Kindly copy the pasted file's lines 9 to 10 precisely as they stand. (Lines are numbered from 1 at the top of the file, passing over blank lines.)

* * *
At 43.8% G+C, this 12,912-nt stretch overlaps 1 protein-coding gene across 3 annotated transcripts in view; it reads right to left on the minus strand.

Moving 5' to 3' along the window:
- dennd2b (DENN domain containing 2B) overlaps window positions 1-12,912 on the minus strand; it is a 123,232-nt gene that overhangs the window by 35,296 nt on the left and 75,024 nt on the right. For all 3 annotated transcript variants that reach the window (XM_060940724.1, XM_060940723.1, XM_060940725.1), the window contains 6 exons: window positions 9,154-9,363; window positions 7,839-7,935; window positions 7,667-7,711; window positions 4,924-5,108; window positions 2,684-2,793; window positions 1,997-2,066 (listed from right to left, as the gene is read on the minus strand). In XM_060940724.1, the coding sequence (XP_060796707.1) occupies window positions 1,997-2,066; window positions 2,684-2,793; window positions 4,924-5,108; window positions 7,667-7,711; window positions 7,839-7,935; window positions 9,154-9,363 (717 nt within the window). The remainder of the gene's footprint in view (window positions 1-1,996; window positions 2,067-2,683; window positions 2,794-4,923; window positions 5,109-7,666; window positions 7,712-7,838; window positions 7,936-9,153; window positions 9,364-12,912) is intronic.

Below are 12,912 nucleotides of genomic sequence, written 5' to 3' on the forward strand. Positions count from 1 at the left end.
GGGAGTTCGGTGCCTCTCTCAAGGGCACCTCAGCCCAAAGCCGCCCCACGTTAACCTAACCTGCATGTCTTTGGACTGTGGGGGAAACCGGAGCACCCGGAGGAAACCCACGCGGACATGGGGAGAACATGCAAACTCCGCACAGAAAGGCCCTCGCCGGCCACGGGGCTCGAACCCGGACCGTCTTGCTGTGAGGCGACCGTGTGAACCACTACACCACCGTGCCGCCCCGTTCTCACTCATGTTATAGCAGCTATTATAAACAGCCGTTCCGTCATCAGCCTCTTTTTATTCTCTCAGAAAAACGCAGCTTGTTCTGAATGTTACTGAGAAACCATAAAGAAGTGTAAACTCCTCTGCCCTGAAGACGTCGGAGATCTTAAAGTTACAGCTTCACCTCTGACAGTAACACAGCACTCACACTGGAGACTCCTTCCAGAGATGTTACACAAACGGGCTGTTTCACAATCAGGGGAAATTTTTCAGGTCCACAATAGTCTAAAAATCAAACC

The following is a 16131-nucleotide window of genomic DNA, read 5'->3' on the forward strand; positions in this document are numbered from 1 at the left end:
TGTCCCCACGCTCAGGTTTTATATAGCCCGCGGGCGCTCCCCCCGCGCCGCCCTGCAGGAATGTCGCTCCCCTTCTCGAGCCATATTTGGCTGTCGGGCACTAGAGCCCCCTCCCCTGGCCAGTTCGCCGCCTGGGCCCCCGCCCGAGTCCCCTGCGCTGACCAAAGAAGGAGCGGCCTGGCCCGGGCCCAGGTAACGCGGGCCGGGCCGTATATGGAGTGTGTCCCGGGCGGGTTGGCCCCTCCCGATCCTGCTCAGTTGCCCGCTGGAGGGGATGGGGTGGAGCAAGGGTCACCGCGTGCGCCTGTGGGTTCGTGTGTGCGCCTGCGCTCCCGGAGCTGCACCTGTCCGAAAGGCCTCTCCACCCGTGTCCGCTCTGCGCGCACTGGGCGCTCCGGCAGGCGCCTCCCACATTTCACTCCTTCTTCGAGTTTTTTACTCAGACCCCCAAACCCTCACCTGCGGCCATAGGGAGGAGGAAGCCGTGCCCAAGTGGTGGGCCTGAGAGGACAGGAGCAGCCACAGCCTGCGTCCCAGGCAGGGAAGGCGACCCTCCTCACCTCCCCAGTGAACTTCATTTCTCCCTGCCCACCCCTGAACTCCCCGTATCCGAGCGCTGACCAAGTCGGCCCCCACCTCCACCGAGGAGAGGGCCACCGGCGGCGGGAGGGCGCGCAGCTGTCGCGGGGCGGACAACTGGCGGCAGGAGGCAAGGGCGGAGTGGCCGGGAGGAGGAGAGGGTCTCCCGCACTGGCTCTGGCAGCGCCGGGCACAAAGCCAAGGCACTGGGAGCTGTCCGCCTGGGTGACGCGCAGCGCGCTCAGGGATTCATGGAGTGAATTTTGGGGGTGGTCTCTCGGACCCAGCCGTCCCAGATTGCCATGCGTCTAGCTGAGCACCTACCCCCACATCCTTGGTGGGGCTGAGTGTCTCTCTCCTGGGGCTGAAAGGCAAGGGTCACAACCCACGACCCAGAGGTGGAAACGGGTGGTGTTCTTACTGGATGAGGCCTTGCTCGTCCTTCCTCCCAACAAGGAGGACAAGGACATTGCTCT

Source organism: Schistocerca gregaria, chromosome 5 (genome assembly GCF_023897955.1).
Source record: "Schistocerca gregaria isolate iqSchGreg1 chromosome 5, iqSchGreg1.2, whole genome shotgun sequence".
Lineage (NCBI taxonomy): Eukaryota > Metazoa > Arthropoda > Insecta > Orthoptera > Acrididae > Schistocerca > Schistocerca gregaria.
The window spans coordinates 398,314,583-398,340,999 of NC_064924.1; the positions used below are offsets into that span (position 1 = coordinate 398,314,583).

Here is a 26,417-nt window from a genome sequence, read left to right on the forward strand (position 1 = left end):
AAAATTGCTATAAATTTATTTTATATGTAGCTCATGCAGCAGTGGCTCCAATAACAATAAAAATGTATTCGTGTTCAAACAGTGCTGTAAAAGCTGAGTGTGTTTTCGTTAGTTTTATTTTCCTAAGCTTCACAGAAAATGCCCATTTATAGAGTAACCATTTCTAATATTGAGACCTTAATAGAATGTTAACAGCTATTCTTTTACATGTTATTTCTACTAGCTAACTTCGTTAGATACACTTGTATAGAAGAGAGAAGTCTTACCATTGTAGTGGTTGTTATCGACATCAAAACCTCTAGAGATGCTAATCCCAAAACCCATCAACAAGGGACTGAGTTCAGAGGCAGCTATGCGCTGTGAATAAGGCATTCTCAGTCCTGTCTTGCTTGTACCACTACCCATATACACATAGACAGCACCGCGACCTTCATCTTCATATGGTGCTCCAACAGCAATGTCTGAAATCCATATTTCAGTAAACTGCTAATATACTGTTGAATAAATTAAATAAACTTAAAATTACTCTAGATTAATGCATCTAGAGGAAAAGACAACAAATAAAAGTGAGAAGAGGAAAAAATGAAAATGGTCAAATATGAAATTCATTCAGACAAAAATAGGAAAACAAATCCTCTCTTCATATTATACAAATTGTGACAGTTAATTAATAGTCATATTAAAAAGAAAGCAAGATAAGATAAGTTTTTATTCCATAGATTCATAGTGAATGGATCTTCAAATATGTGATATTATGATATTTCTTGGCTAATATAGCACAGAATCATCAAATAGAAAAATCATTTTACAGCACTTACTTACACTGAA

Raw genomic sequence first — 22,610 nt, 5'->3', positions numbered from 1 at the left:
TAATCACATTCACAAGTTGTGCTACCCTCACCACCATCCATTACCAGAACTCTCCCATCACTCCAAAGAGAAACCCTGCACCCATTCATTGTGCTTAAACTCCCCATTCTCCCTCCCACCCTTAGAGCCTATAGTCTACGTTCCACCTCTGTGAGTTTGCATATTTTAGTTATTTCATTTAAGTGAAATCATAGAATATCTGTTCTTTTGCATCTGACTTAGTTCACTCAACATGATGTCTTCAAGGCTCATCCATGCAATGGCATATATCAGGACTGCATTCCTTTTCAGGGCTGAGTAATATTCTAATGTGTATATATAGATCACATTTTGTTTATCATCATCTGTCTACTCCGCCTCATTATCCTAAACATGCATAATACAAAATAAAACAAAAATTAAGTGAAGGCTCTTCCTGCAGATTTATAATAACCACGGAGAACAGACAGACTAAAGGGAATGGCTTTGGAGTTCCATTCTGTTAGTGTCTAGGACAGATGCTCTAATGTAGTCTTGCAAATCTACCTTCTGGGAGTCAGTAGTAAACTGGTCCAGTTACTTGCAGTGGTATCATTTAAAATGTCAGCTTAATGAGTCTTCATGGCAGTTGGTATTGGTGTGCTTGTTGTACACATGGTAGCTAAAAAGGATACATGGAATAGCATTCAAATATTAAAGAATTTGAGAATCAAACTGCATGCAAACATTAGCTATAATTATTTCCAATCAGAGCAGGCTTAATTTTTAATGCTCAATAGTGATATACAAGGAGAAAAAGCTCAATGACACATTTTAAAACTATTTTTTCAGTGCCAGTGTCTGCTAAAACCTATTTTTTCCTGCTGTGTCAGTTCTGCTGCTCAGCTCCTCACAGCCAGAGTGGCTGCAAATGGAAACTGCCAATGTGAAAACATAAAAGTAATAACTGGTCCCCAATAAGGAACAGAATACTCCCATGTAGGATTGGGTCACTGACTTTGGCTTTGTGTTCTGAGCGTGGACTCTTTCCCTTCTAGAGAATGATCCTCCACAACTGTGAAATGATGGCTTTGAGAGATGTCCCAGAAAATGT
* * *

Source record: "Schistocerca gregaria isolate iqSchGreg1 chromosome 5, iqSchGreg1.2, whole genome shotgun sequence".
Lineage (NCBI taxonomy): Eukaryota > Metazoa > Arthropoda > Insecta > Orthoptera > Acrididae > Schistocerca > Schistocerca gregaria.